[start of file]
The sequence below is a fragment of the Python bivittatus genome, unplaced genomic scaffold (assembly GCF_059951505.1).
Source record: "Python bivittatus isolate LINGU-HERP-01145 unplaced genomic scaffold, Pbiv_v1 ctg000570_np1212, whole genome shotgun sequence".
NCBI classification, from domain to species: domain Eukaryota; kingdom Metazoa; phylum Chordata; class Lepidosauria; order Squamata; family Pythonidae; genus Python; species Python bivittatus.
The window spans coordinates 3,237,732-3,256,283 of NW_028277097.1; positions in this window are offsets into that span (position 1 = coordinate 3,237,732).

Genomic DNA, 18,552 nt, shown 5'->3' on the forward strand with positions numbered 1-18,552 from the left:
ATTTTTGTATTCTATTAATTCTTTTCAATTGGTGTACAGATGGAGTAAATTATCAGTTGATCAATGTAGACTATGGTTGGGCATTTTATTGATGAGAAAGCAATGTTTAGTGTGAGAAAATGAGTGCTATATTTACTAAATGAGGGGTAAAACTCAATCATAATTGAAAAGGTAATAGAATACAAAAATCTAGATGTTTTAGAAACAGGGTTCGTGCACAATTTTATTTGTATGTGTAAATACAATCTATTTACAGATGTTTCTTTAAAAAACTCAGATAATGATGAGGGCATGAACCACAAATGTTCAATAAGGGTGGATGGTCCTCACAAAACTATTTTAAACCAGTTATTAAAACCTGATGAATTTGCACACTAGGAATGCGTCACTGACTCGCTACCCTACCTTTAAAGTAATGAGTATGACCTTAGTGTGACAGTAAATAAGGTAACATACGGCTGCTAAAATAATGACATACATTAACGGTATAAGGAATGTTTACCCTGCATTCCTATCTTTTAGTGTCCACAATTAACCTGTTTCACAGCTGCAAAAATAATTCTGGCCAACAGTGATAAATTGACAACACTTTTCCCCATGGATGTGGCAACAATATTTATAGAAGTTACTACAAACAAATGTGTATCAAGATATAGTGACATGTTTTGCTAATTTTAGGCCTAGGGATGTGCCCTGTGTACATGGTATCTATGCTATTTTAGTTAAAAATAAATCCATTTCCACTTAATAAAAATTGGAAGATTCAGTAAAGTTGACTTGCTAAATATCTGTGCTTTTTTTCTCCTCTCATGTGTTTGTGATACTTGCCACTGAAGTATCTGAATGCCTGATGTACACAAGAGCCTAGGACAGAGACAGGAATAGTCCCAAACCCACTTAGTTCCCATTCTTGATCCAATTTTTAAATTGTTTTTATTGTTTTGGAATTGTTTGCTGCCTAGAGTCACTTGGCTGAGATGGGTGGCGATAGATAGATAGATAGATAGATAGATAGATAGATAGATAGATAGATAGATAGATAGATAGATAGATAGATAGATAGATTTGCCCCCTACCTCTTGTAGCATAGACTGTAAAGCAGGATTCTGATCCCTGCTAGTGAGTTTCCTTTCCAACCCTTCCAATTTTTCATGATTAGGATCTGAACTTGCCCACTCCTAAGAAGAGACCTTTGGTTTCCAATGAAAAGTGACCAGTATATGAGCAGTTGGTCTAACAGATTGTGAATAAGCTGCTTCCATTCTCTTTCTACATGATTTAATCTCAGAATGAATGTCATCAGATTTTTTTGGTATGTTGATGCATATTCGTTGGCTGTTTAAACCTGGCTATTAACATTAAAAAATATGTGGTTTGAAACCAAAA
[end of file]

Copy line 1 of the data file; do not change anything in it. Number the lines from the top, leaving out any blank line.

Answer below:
The sequence below is a fragment of the Python bivittatus genome, unplaced genomic scaffold (assembly GCF_059951505.1).